The mayor of St. Louis is beaten up for reading the full names and street addresses of protesters who want to disappoint the police during a Facebook Live briefing on Friday. Since then, she has apologized for an incredibly bony move or a barely veiled intimidation tactic aimed at proposing police reform (my money is for the latter).
During the question-and-answer part of a routine live stream in the town hall, Mayor Lyda Krewson was asked about her meeting with protesters in the town hall that day. In response, she read through the suggestions they had made on how the city should reallocate its budget to relieve the police and announced the full name and address of many of the people behind the proposal.
“I would like to apologize for identifying people who have submitted letters to me at City Hall today,” said Krewson tweeted later that evening. “This was during one of my Facebook updates when I answered routine questions. I never intended to harm anyone or cause distress. The update has been removed and I apologize again. “
You can watch a clip of the incident (with all identifying information hidden, of course). Here at NBC’s subsidiary in St. Louis, KSDK. A tweet of the same clip was widely shared on Twitter on Friday, but has since been deleted.
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Since doxing by voters is a generally frowned upon practice, one might assume that people would understandably be angry. And you would be right! A petition demanding Krewson’s resignation has already accumulated more than 26,800 signatures in less than 24 hours.
The Missouri American Civil Liberties Union condemned the mayor in one statement Posted on Twitter Friday.
“Today complements the list of things we never thought we would have to say,” said Sara Baker, ACLU of Missouris Policy Director. “To be clear, it is shocking and wrong for Mayor Lyda Krewson of St. Louis to send the addresses of those who dare to take a different stance on a subject of public interest. It serves no obvious purpose other than intimidation. We are stronger if we promote open dialogue. The cooling of the debate should bother everyone, whether they agree with the mayor on this particular issue or not. ”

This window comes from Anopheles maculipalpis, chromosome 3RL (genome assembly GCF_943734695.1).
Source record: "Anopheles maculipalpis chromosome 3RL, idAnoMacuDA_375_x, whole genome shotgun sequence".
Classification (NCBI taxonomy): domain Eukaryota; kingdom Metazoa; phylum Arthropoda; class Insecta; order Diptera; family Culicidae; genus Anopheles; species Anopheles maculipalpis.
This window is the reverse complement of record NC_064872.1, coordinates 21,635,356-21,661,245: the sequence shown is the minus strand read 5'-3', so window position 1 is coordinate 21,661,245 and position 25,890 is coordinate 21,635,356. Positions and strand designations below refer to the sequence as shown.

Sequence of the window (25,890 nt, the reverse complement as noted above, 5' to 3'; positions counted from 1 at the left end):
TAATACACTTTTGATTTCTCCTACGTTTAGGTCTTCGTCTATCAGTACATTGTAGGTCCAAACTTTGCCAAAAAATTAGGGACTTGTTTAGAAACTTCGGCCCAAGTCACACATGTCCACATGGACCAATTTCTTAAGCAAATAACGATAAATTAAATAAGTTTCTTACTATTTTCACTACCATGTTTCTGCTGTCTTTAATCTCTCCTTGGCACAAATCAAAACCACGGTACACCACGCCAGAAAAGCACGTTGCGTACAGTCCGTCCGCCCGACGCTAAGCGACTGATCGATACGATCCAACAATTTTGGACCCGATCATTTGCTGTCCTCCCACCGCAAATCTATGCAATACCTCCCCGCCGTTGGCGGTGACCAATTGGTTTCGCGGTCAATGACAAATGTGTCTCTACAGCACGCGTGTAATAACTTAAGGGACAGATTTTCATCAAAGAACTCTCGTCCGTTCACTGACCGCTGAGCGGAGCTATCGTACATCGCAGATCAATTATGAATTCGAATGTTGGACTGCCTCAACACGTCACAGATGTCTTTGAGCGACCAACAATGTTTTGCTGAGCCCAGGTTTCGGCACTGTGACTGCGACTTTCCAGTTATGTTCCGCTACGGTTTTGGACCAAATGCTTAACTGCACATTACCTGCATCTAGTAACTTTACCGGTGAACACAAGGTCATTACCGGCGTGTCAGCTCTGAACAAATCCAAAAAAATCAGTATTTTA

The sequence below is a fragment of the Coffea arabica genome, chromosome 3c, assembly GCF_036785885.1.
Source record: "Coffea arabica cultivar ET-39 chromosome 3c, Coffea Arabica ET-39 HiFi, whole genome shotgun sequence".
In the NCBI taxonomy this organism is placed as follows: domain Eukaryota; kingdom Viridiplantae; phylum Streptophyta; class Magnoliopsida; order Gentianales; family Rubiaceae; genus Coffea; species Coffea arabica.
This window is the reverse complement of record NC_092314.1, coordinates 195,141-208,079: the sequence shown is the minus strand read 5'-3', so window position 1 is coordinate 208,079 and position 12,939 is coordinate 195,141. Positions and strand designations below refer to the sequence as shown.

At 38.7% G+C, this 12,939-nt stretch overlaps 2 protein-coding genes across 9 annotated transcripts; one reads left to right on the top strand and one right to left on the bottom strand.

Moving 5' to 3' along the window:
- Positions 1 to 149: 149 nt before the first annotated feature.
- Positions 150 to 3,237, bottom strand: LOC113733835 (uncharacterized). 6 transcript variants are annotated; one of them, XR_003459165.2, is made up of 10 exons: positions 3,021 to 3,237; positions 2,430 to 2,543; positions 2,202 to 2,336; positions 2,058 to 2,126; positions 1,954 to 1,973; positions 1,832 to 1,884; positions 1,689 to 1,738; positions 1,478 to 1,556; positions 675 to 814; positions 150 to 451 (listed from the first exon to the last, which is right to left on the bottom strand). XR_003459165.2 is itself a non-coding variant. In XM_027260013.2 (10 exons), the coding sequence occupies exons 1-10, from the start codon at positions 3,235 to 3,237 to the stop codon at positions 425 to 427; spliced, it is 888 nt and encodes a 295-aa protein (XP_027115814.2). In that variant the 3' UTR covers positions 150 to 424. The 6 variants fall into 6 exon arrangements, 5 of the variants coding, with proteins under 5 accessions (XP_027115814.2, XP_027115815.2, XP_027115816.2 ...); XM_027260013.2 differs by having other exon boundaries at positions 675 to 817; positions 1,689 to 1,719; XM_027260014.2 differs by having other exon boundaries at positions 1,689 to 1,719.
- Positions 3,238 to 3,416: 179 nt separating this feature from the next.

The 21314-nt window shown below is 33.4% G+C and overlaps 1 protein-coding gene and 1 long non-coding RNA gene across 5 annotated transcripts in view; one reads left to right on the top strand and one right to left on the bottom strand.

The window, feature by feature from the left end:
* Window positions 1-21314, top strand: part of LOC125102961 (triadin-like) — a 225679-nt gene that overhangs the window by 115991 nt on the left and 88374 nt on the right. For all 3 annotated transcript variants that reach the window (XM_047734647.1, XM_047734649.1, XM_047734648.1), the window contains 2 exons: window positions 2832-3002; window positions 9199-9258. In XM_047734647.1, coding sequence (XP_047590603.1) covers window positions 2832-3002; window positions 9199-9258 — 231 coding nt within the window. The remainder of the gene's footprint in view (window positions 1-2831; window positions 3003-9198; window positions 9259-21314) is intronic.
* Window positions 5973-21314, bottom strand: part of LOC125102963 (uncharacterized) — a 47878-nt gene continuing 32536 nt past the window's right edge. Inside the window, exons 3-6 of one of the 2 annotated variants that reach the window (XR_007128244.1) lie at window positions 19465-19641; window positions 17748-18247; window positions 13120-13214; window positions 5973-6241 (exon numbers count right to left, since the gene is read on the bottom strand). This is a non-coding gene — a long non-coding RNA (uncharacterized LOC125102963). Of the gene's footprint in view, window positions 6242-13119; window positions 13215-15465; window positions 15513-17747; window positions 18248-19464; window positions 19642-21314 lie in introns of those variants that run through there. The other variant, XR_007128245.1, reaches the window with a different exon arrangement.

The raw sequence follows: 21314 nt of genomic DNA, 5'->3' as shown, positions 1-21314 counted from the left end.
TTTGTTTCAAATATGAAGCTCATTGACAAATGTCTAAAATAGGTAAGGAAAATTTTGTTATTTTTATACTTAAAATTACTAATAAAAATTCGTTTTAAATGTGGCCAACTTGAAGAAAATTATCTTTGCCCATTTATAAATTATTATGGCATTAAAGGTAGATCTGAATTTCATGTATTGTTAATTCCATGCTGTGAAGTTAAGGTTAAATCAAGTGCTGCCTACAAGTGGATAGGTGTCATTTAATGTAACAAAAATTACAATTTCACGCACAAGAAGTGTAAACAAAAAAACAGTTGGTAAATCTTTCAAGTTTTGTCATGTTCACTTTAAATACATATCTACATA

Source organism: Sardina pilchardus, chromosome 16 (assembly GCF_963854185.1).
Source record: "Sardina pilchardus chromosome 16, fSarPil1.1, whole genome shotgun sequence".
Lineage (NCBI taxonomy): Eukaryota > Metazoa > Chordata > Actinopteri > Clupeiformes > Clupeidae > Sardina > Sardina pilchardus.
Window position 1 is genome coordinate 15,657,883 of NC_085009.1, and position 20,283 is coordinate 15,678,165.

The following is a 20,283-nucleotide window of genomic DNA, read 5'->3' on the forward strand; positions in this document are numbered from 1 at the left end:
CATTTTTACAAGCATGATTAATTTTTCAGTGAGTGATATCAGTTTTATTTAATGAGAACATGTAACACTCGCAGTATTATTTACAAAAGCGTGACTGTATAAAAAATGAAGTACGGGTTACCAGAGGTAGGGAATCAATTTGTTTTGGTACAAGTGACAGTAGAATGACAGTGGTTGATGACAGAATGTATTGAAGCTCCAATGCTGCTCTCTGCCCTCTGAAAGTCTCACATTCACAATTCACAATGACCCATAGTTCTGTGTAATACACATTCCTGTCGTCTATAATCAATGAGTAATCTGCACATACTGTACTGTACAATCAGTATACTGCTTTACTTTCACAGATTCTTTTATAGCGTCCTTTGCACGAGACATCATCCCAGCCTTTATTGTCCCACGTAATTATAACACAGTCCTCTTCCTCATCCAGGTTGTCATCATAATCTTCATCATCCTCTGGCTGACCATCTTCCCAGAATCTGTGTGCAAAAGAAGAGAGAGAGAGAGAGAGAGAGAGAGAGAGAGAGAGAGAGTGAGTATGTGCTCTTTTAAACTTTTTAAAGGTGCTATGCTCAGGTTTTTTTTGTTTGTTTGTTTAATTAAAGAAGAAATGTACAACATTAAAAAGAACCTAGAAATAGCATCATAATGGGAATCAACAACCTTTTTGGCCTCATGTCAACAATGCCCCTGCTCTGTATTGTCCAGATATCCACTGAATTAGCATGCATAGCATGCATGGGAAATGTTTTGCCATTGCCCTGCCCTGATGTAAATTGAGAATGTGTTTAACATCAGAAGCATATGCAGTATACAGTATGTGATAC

The St. Louis Alderwoman Megan Ellyia Green had similarly harsh words. tweet that it was “not cool to doxxx live today from my voters who support #DefundThePolice on their FB. It is a step to silence dissent and it is dangerous. ”
Another councilor, Cara Spencer, tweeted “No leader should resort to the intimidation of the residents for whom he was elected. Period.”
As Krewson stated in a public statementTechnically speaking, the letters became public when she presented them at a public meeting of the state Government transparency laws. While information in the public record can be accessed by anyone, a formal request is usually required to obtain it. Not to mention that it doesn’t create much trust if an elected official splits hair over what is technically illegal or not when it comes to dealing with people’s private information.
Despite Krewson’s claim that she meant no harm, it’s not very imaginative to come to some pretty damned conclusions about the motives behind this revelation, especially since many of the suggestions she read suggested that the city cut his police funding down to zero dollars. It will surely annoy a lot of people, and how better to silence critics than sending where to find them online to strangers?